The infamous “they” say that communicating is the key to any relationship. I say this is very very true. By communicating, we tell others what we want or need, how we feel, if we’re happy, sad etc. As children we may not know the words, or the correct ones to say when wanting or needing something, but a child makes his needs known by crying, laughing, smiling (and I’m sure many other ways I have yet to learn!).
Even animals communicate with us to let us know when we are in danger, when they are feeling playful, sad, or scared. And it is also true that some of us are better at communicating than others. For some people, when they have something to say, they are quick, straight to the point. Yet others may give mixed or subtle clues, while finally (perhaps after much contemplation and realization) reaching the clear communication stage. In teaching a foreign language, it’s an interesting and exciting process to watch students go from the “What?? How do you say that?? What does that mean??” stage to the “Oh, yeah, I know!” stage. Being able to communicate in another language opens so many doors, expands vocabulary, and broadens cultural knowledge. Acquiring a second (third or fourth) language is so much more than just a skill, it’s an opportunity.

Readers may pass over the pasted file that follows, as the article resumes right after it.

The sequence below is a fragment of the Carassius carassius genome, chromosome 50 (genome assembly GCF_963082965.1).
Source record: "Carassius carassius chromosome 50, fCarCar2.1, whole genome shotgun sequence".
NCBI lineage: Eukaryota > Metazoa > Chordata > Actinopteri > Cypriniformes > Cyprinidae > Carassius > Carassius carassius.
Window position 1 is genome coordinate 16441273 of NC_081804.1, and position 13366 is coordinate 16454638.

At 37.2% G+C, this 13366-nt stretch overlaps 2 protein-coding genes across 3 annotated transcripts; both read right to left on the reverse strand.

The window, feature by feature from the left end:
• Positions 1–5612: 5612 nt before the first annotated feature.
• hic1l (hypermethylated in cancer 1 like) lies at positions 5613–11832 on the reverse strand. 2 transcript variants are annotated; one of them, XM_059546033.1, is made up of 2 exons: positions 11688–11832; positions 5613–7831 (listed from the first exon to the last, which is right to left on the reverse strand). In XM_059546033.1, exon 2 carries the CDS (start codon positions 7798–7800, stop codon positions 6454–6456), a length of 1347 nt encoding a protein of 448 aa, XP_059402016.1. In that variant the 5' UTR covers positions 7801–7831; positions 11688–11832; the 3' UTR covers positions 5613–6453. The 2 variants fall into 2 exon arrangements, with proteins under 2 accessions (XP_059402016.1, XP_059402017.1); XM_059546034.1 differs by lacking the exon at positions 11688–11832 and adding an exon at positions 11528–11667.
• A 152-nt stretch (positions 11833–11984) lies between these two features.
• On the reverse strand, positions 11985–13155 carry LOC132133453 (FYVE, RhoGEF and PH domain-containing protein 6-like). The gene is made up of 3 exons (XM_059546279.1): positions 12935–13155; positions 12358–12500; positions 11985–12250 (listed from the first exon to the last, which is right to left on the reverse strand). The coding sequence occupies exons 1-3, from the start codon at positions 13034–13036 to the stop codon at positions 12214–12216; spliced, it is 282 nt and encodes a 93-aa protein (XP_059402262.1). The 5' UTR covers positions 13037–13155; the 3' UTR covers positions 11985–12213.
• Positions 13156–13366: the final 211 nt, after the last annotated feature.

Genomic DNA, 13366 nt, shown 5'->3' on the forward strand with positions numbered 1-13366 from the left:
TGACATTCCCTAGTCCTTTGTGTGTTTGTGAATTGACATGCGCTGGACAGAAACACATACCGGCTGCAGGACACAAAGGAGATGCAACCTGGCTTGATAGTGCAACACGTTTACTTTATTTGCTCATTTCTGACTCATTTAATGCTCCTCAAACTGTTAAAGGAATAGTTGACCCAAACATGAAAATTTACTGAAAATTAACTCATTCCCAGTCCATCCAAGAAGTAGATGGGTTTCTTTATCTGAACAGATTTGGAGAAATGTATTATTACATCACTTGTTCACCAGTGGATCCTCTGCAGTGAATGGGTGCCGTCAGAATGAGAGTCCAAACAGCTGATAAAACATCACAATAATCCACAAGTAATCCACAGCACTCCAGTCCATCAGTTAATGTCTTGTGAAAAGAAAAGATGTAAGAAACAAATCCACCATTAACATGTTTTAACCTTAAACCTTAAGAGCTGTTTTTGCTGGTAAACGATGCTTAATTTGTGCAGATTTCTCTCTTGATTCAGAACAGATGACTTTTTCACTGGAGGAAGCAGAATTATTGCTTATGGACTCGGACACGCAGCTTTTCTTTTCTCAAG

So, even though learning and communicating in another language may not change your “communication style” at least you can express yourself in other ways, perhaps ways you never thought possible!